The commission last week recommended a ban on young girls wearing the hijab or Muslim head scarf at schools. The recommendation received negative press coverage and feedback from educators.
In its report, the commission argued that wearing the hijab marks out Danish Muslim girls as being different from other Danish girls.
A hijab is a head scarf worn by some Muslim and women girls, covering the hair but not the face. It is distinct from the niqab, which covers the face apart from the eyes, and the burka, which covers the entire face with a mesh enabling the wearer to see.
READ ALSO: Danish commission says government should ban hijab at schools
“We all become wiser in this debate, including those of us who sit on the commission,” one member of the commission, former headteacher Lise Egholm, told broadcaster DR.
Egholm said she now believes that the oldest primary school students should be exempted from a potential ban since some Muslim girls begin wearing a headscarf after they start their first period.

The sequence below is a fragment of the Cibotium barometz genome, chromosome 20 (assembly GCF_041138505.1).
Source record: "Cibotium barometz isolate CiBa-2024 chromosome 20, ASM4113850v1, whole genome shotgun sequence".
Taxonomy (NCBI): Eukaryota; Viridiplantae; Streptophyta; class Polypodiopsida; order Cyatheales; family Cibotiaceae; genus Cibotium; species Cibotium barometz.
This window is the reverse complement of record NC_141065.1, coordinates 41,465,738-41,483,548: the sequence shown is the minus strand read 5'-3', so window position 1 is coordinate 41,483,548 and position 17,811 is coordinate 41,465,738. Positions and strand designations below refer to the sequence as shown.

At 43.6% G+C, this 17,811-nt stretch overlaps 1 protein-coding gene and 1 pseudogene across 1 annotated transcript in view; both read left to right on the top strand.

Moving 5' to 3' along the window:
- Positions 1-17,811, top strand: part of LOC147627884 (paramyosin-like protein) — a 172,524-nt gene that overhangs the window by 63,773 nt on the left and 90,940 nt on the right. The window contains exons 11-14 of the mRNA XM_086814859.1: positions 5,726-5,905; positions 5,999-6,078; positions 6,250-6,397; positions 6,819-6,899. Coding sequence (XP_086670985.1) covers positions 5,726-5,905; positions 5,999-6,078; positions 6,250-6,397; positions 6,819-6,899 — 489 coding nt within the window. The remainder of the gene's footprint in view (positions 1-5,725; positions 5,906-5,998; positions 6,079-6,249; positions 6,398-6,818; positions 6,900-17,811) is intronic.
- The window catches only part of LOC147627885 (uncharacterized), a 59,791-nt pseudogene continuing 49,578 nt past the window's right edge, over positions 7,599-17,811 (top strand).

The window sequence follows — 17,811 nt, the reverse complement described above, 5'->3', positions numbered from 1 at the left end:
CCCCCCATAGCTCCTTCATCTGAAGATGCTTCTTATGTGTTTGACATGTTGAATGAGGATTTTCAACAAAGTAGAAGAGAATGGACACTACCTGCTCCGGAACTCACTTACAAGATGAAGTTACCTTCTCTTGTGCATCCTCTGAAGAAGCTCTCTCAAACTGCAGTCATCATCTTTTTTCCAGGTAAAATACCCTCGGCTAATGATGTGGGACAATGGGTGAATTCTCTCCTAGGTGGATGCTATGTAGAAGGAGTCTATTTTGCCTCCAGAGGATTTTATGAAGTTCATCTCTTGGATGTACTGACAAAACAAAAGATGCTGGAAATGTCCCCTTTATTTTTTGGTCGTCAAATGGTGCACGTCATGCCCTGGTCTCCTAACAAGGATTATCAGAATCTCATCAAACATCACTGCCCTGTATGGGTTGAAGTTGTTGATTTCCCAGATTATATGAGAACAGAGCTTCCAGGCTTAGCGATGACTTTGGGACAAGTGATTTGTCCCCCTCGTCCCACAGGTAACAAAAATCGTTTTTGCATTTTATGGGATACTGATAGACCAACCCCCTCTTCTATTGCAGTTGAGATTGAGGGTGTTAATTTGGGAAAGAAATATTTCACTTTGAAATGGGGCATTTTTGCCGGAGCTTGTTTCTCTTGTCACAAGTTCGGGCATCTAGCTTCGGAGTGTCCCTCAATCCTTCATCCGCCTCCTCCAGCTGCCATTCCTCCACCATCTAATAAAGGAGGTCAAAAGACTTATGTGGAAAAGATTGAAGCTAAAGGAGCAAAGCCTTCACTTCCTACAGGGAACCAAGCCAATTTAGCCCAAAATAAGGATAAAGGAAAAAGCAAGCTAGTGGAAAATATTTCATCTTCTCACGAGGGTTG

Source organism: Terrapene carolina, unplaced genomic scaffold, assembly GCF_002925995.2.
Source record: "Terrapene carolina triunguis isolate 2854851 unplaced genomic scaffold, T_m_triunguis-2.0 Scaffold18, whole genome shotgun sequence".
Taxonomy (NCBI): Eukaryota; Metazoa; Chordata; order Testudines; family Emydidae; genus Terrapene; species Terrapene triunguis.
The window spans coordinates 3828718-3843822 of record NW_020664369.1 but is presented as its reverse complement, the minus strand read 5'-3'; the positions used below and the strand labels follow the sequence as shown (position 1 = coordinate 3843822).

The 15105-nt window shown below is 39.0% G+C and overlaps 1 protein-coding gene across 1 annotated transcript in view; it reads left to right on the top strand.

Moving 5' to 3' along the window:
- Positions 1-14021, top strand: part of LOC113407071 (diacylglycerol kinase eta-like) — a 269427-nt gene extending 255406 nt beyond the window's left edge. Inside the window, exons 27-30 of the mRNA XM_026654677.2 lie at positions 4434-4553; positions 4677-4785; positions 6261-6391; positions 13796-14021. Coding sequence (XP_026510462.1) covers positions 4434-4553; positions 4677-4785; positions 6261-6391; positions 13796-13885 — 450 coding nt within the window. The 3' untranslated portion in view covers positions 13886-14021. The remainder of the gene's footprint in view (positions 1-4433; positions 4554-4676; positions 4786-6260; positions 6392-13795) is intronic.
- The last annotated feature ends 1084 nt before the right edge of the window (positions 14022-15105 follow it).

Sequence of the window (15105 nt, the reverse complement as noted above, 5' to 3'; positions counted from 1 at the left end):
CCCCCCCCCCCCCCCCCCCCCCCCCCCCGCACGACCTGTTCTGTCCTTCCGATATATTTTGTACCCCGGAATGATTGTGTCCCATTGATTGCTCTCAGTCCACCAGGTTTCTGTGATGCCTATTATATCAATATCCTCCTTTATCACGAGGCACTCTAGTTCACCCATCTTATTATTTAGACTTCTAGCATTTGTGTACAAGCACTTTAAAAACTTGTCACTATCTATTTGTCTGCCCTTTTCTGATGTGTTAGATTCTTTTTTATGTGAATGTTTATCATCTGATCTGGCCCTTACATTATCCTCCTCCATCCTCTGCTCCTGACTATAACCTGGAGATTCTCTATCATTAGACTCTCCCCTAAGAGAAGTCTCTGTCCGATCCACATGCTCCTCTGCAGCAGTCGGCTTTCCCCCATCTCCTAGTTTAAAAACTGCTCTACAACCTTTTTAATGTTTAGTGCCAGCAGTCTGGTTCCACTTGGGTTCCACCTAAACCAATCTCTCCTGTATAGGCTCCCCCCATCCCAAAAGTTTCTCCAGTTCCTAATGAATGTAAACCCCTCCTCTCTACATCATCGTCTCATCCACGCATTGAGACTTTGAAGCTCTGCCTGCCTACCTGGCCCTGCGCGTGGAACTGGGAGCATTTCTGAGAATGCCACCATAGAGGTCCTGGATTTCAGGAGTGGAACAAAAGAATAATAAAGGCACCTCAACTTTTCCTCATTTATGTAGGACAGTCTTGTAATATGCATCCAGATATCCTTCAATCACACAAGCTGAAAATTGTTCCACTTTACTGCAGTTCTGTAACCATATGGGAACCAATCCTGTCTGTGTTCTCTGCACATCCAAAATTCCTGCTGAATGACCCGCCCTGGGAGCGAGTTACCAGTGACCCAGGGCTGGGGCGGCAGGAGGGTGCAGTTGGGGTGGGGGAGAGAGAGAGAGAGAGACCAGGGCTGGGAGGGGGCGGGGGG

She also said discussion of the issue had turned into a “media storm”.
The commission, appointed by the government earlier this year, has 10 members. The members stated they were all in agreement when they last week made a total of nine different recommendations related to minority ethnic girls in Denmark.
But another member, Kefa Abu Ras, co-founder of organisation Sisters Against Violence and Control (Søstre mod vold og control), wrote last weekend on Facebook that she no longer supports the measure, DR reports.
Instead, she said, the hijab should just be discouraged in primary schools, rather than forbidden.
Egholm on Monday became the second commission member to change her stance. She also called for the commission to meet to discuss the matter.
The overall purpose of the commission is to make recommendations on “how we in Denmark can ensure that women with minority backgrounds can enjoy the same rights and freedoms as other Danish women”.
It is set to make additional recommendations relating to young adults and adults in the coming months. The government is not obliged to table a bill based on the commission’s recommendations.